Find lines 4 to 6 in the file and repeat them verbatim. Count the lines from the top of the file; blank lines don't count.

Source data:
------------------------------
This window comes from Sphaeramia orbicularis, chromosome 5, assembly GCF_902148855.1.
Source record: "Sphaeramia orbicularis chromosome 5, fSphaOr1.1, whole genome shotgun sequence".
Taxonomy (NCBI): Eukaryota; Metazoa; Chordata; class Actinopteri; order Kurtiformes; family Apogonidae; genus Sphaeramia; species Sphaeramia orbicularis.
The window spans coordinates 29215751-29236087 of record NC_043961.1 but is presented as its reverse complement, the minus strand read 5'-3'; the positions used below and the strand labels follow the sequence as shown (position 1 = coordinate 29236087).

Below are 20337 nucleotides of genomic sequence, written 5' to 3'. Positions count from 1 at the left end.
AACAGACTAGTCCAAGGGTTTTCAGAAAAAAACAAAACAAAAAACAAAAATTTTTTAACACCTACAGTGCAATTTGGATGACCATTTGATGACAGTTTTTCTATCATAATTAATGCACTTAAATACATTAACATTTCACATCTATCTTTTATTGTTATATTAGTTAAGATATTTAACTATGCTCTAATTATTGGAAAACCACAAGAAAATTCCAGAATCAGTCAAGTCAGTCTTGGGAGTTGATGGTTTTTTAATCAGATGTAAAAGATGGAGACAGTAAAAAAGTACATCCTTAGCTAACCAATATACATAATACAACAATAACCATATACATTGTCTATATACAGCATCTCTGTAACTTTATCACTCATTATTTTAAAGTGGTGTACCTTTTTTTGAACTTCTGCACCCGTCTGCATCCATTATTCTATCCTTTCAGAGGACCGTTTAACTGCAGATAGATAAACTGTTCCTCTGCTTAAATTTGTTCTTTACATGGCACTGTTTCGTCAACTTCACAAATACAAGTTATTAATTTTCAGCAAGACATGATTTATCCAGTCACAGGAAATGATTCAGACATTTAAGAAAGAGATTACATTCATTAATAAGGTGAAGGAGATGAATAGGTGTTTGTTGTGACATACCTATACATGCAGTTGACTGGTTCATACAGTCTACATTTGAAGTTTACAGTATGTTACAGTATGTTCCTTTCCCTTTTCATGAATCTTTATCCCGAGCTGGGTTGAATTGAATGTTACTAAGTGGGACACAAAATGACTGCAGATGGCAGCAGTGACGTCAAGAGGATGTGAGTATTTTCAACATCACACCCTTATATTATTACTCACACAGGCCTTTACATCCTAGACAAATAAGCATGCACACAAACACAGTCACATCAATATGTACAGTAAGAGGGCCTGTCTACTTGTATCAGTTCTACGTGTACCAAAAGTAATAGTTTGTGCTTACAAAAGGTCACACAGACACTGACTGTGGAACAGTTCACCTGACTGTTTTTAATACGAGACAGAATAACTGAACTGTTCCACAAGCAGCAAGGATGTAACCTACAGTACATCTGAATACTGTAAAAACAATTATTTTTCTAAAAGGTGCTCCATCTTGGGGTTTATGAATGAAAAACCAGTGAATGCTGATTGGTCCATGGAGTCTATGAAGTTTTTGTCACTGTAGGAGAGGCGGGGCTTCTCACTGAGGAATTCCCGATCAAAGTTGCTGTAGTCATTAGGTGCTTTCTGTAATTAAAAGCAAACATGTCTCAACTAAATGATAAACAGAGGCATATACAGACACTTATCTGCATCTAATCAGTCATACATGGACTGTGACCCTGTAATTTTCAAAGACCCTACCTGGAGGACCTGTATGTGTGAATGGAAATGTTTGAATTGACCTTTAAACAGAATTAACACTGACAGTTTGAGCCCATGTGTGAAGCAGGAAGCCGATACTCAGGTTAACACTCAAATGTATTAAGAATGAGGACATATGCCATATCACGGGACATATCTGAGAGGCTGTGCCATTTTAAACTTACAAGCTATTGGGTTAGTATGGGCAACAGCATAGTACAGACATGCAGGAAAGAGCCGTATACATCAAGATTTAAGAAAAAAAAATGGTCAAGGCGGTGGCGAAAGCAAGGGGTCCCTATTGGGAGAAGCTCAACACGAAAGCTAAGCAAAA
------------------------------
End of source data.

The window spans coordinates 29215751-29236087 of record NC_043961.1 but is presented as its reverse complement, the minus strand read 5'-3'; the positions used below and the strand labels follow the sequence as shown (position 1 = coordinate 29236087).

Below are 20337 nucleotides of genomic sequence, written 5' to 3'. Positions count from 1 at the left end.
AACAGACTAGTCCAAGGGTTTTCAGAAAAAAACAAAACAAAAAACAAAAATTTTTTAACACCTACAGTGCAATTTGGATGACCATTTGATGACAGTTTTTCTATCATAATTAATGCACTTAAATACATTAACATTTCACATCTATCTTTTATTGTTATATTAGTTAAGATATTTAACTATGCTCTAATTATTGGAAAACCACAAGAAAATTCCAGAATCAGTCAAGTCAGTCTTGGGAGTTGATGGTTTTTTAATCAGATGTAAAAGATGGAGACAGTAAAAAAGTACATCCTTAGCTAACCAATATACATAATACAACAATAACCATATACATTGTCTATATACAGCATCTCTGTAACTTTATCACTCATTATTTTAAAGTGGTGTACCTTTTTTTGAACTTCTGCACCCGTCTGCATCCATTATTCTATCCTTTCAGAGGACCGTTTAACTGCAGATAGATAAACTGTTCCTCTGCTTAAATTTGTTCTTTACATGGCACTGTTTCGTCAACTTCACAAATACAAGTTATTAATTTTCAGCAAGACATGATTTATCCAGTCACAGGAAATGATTCAGACATTTAAGAAAGAGATTACATTCATTAATAAGGTGAAGGAGATGAATAGGTGTTTGTTGTGACATACCTATACATGCAGTTGACTGGTTCATACAGTCTACATTTGAAGTTTACAGTATGTTACAGTATGTTCCTTTCCCTTTTCATGAATCTTTATCCCGAGCTGGGTTGAATTGAATGTTACTAAGTGGGACACAAAATGACTGCAGATGGCAGCAGTGACGTCAAGAGGATGTGAGTATTTTCAACATCACACCCTTATATTATTACTCACACAGGCCTTTACATCCTAGACAAATAAGCATGCACACAAACACAGTCACATCAATATGTACAGTAAGAGGGCCTGTCTACTTGTATCAGTTCTACGTGTACCAAAAGTAATAGTTTGTGCTTACAAAAGGTCACACAGACACTGACTGTGGAACAGTTCACCTGACTGTTTTTAATACGAGACAGAATAACTGAACTGTTCCACAAGCAGCAAGGATGTAACCTACAGTACATCTGAATACTGTAAAAACAATTATTTTTCTAAAAGGTGCTCCATCTTGGGGTTTATGAATGAAAAACCAGTGAATGCTGATTGGTCCATGGAGTCTATGAAGTTTTTGTCACTGTAGGAGAGGCGGGGCTTCTCACTGAGGAATTCCCGATCAAAGTTGCTGTAGTCATTAGGTGCTTTCTGTAATTAAAAGCAAACATGTCTCAACTAAATGATAAACAGAGGCATATACAGACACTTATCTGCATCTAATCAGTCATACATGGACTGTGACCCTGTAATTTTCAAAGACCCTACCTGGAGGACCTGTATGTGTGAATGGAAATGTTTGAATTGACCTTTAAACAGAATTAACACTGACAGTTTGAGCCCATGTGTGAAGCAGGAAGCCGATACTCAGGTTAACACTCAAATGTATTAAGAATGAGGACATATGCCATATCACGGGACATATCTGAGAGGCTGTGCCATTTTAAACTTACAAGCTATTGGGTTAGTATGGGCAACAGCATAGTACAGACATGCAGGAAAGAGCCGTATACATCAAGATTTAAGAAAAAAAAATGGTCAAGGCGGTGGCGAAAGCAAGGGGTCCCTATTGGGAGAAGCTCAACACGAAAGCTAAGCAAAA